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01/09/1428 AH [Articles of IslÁmic Faith] ÏMÀN AND KUFR ” Belief and Disbelief

ÏMÀN AND KUFR1

Fundamentals of IslÁm
ÏmÁn (faith) is the solemn attestation of [all] the fundamentals of IslÁm. Denial of
any one fundamental is kufr (disbelief), even though one may maintain all of the
other beliefs.

The fundamentals of IslÁm are those with which the general are public are familiar,
like [the belief in]:
“ the oneness of AllÁh (tawÎÐd),
“ prophet-hood of the Prophets (nubuwwah),
“ Paradise (jannah) and Hell-Fire (jahannam),
“ the Day of Reckoning, etc.

In addition to the above, [there are other essential beliefs, such as,] the belief that the
Prophet MuÎammad Òall-AllÁhu taÝÁlÁ Ýalayhi wa-sallam is the Seal of the Prophets ”
there cannot be another prophet after him (Òall-AllÁhu taÝÁlÁ Ýalayhi wa-sallam).

‘General Public’ refers to those Muslims who do not constitute scholars, but,
nonetheless, they do acquire the honour of keeping company with scholars and also
have the passion for knowledge-based issues. They are not those people who dwell in
the wilderness, in forests and mountains, and who are unable to even pronounce the
Holy Word2 correctly. The lack of acquaintance of such-like people regarding the
fundamentals of IslÁm does not render those fundamentals insignificant.
Nevertheless, their being Muslim is dependant on their non-denial of the
fundamentals of IslÁm, and believe that what IslÁm comprises is the Truth.
Moreover, their belief in all IslÁmic fundamentals must be comprehensive.

Conviction in the Heart


Basically, ÐmÁn is mere attestation whereas physical actions are not a part of ÐmÁn.

1
This work has been translated from Bahār-e-SharīÝat (Urdu) - Shaykh Muḥammad Amjad ˓Alī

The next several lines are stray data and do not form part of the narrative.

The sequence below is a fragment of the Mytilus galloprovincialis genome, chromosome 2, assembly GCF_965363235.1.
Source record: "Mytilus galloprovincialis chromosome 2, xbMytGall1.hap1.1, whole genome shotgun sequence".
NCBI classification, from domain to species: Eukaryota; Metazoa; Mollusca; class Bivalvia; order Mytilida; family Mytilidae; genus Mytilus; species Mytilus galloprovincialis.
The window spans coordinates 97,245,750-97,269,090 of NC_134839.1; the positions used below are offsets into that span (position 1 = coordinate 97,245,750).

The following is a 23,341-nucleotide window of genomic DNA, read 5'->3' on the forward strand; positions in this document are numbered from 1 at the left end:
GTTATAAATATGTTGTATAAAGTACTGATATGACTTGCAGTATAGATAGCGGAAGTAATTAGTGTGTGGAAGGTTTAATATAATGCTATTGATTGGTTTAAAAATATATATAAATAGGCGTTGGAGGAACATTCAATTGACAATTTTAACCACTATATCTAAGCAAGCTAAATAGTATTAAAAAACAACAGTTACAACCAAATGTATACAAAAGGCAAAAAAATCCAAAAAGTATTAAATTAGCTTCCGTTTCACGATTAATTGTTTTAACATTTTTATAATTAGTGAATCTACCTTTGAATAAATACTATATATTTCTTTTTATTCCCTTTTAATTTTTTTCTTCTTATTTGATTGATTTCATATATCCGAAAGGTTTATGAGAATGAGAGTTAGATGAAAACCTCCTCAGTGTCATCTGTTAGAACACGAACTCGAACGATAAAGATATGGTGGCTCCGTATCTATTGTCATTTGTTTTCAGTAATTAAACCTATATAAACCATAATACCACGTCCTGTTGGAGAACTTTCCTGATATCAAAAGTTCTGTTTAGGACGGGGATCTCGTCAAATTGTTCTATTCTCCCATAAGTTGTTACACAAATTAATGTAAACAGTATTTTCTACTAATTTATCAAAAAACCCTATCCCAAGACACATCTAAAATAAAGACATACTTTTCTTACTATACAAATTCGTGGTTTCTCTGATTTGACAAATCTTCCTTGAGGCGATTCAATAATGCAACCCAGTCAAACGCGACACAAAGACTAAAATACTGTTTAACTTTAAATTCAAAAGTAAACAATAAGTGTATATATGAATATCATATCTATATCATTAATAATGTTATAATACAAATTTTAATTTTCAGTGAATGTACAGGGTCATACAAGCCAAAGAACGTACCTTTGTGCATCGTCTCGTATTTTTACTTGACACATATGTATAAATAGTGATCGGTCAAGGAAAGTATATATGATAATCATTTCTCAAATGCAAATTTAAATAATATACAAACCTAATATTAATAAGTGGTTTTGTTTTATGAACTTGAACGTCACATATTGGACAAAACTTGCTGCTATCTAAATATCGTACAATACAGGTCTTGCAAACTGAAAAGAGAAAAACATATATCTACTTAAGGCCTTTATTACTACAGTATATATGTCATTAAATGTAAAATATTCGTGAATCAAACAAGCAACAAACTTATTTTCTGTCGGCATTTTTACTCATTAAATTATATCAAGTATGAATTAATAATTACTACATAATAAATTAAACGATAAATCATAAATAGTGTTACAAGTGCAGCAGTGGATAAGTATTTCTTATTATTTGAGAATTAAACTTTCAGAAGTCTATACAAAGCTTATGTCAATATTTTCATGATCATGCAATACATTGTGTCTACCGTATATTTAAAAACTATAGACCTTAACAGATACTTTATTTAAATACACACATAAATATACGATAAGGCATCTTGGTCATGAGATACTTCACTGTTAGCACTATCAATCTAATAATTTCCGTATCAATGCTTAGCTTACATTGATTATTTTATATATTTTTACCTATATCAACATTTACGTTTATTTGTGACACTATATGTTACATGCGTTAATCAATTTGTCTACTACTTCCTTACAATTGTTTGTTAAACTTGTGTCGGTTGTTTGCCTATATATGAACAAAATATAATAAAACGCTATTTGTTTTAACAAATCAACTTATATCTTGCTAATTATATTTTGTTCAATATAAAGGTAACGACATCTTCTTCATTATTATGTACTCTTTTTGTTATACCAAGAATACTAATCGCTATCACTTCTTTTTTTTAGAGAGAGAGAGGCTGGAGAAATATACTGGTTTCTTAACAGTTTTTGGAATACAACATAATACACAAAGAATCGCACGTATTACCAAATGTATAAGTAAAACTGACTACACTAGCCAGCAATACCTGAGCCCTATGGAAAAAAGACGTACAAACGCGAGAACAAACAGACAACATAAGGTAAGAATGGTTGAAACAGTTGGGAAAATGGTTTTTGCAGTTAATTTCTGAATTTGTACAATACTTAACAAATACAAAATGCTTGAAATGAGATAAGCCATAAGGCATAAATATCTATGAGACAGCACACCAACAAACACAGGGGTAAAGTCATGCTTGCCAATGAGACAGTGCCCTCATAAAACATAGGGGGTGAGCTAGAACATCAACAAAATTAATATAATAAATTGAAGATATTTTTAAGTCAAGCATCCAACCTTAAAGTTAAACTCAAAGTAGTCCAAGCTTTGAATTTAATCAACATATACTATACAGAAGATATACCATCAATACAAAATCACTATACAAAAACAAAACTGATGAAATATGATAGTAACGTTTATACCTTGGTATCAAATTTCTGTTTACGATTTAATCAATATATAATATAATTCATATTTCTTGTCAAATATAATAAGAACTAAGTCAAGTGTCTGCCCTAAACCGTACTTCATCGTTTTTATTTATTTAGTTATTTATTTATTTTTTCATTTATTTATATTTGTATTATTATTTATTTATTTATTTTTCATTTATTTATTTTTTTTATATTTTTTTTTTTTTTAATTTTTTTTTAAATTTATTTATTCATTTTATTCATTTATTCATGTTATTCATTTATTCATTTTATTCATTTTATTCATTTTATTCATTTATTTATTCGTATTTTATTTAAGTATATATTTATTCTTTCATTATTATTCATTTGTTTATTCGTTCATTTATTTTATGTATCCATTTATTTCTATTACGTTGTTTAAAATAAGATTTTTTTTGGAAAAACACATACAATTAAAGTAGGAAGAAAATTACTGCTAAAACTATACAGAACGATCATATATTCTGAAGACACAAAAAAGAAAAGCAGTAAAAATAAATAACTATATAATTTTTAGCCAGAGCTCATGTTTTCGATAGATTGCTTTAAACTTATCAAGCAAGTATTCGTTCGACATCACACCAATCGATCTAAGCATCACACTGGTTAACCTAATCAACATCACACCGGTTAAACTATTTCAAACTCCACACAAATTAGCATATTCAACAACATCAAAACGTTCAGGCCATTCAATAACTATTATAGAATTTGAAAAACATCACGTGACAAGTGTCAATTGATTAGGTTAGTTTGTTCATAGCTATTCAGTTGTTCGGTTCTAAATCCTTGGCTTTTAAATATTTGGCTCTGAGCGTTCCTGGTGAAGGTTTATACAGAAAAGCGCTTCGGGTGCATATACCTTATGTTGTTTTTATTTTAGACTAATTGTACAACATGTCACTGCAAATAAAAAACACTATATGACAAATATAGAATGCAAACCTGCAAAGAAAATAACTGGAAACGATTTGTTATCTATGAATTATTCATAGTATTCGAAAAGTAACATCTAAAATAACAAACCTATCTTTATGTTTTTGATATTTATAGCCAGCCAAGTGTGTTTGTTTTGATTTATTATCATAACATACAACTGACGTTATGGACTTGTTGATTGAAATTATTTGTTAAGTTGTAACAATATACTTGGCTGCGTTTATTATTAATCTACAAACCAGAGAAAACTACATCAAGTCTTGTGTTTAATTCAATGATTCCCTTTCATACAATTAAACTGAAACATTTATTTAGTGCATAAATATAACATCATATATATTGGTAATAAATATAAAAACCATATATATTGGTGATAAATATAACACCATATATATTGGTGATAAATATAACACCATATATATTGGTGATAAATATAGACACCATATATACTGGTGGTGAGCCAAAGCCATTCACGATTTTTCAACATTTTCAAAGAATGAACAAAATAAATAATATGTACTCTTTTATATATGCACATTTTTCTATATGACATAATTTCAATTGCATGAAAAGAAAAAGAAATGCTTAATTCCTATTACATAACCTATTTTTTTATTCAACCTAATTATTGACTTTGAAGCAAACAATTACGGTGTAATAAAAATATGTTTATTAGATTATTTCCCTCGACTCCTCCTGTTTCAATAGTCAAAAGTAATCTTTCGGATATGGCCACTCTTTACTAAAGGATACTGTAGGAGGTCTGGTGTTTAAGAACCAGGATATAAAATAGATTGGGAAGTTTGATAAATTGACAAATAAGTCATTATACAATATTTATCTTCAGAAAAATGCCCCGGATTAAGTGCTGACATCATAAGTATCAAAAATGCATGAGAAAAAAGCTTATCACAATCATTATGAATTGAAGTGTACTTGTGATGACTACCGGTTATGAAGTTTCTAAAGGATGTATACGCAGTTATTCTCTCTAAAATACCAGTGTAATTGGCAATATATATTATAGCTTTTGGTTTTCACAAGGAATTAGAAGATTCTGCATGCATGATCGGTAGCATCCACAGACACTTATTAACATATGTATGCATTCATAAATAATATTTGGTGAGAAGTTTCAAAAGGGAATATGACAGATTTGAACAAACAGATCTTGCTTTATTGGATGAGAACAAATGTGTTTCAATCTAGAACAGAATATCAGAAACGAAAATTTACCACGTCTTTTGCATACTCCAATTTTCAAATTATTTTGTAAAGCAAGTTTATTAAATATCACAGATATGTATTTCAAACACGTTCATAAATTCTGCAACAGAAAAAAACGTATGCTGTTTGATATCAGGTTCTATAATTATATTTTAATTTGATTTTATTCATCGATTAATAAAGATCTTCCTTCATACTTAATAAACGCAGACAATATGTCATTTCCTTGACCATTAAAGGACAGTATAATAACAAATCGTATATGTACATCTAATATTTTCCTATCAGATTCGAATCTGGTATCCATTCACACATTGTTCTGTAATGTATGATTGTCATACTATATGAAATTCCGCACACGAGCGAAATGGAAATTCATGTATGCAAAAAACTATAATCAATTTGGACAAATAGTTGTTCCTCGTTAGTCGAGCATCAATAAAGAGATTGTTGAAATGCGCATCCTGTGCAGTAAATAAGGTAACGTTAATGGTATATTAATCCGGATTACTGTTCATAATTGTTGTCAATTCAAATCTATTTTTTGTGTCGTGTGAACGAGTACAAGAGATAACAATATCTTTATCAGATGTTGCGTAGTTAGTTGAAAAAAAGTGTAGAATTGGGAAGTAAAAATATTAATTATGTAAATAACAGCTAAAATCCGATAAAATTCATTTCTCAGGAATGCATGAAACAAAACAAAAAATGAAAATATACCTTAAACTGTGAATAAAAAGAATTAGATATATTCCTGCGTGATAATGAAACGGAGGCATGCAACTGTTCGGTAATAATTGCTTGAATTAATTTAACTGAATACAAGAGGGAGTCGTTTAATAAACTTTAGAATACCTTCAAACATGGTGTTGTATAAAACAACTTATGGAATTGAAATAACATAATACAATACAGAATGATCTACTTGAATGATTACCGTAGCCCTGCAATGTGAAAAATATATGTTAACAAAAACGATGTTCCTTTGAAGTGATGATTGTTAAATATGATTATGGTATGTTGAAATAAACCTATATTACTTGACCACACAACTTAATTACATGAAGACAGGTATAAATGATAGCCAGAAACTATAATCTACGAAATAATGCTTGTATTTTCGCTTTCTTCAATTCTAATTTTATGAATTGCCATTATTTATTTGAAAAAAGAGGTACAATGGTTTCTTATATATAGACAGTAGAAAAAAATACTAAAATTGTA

raÎimahu’LlÁh, Volume 1, Part 1, Pages 42 ” 45, published by Shaykh Ghulām ˓Ālī and Sons
Publishers, Lahore-Hyderabad-Karachi (Pakistan).
2
This is known as the ‘al-kalimat al-ṭayyibah’, which is spoken as a declaration of the Muslim faith. It
is pronounced, ‘lÁ ilÁha illa’LlÁhu muÎammadun rasÙlu’LlÁh (There is no deity but AllÁh, Muḥammad
 is the messenger of AllÁh)’
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01/09/1428 AH [Articles of IslÁmic Faith] ÏMÀN AND KUFR ” Belief and Disbelief

With regards to the declaration [of the attestation], the failure of one to find the
opportunity of expressing [his ÐmÁn] after testifying [to IslÁm] renders him a believer
(mu’min) with AllÁh subÎÁna-Hu wa-taÝÁlÁ. However, upon the opportunity [of
expressing his ÐmÁn] when one is demanded thereof, one’s refusal of declaration
renders him a disbeliever (kÁfir). If one is not demanded to express, [and he does not
do so,] he shall be regarded a disbeliever in worldly affairs ” his funeral prayer shall
not be conducted and nor will he buried in the cemetery of the Muslims, even
though he does not express anything against IslÁm - but he shall be a believer with
AllÁh subÎÁna-Hu wa-taÝÁlÁ.

Expression of Disbelief
To be Muslim, it is conditional to refrain from verbally denying any of the
fundamentals of IslÁm, even though one may acknowledge others. For example, one
may say that he only denies by tongue but does not deny by heart ” he shall thereby
have denied at will, whereas ÐmÁn is such attestation against which there is no scope.
The legal (sharÝÐ ) Muslim does not utter a word of disbelief without duress; he only
expresses according to its value in his heart.

Expression of Disbelief by Coercion


If one is coerced to utter a word of disbelief, say, if he is genuinely threatened with
life or amputation of a limb, and that he believes the coercer to be capable of
performing such an act, then in such a situation, one is offered rukhÒah (concession),